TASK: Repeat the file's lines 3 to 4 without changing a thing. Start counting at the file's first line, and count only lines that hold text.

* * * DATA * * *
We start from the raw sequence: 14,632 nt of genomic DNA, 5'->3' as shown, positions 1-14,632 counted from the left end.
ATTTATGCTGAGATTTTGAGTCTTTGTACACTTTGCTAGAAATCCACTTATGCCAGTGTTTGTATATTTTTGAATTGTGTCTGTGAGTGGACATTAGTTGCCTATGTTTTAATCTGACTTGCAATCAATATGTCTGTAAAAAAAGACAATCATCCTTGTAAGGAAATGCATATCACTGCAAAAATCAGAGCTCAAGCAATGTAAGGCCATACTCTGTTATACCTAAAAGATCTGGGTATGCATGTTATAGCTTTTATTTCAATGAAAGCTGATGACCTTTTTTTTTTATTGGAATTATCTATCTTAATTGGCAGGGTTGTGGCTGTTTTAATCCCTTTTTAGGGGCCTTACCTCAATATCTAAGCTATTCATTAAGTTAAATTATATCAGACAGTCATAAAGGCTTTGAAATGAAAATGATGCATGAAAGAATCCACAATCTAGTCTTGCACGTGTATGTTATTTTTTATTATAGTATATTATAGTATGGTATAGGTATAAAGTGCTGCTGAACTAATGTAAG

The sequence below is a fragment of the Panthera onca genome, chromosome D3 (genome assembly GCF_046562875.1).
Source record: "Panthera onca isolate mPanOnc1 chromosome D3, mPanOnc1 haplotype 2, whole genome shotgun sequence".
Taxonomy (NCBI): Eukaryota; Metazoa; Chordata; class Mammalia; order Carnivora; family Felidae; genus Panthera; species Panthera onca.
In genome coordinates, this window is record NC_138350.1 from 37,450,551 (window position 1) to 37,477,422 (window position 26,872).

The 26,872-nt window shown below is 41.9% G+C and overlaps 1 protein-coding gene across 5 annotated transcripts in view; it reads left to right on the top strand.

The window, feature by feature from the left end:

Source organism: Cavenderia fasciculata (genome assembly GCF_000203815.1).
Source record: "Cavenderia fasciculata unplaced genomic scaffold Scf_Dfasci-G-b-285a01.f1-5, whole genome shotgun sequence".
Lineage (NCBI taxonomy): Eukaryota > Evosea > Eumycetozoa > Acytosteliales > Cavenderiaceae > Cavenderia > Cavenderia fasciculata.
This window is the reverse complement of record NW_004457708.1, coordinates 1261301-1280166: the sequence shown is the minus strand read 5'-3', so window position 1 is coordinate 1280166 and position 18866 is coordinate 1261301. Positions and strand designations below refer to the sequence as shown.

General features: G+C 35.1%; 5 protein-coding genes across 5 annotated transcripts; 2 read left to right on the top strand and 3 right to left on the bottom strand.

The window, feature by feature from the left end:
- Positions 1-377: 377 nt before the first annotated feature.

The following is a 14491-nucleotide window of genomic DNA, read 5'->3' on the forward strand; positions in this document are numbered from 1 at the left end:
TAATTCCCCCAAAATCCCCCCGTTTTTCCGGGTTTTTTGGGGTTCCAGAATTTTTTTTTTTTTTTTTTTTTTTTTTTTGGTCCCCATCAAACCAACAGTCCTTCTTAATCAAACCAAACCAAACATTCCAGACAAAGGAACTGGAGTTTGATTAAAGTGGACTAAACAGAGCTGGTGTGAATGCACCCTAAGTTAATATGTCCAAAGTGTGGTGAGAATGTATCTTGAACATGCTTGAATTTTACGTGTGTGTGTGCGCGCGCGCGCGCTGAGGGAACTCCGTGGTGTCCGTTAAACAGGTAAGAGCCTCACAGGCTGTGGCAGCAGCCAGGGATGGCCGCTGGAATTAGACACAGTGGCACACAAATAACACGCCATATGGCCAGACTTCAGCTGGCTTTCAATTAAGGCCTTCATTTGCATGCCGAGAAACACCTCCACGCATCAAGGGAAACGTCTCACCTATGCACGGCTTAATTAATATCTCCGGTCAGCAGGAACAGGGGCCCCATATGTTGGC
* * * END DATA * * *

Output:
The sequence below is a fragment of the Panthera onca genome, chromosome D3 (genome assembly GCF_046562875.1).
Source record: "Panthera onca isolate mPanOnc1 chromosome D3, mPanOnc1 haplotype 2, whole genome shotgun sequence".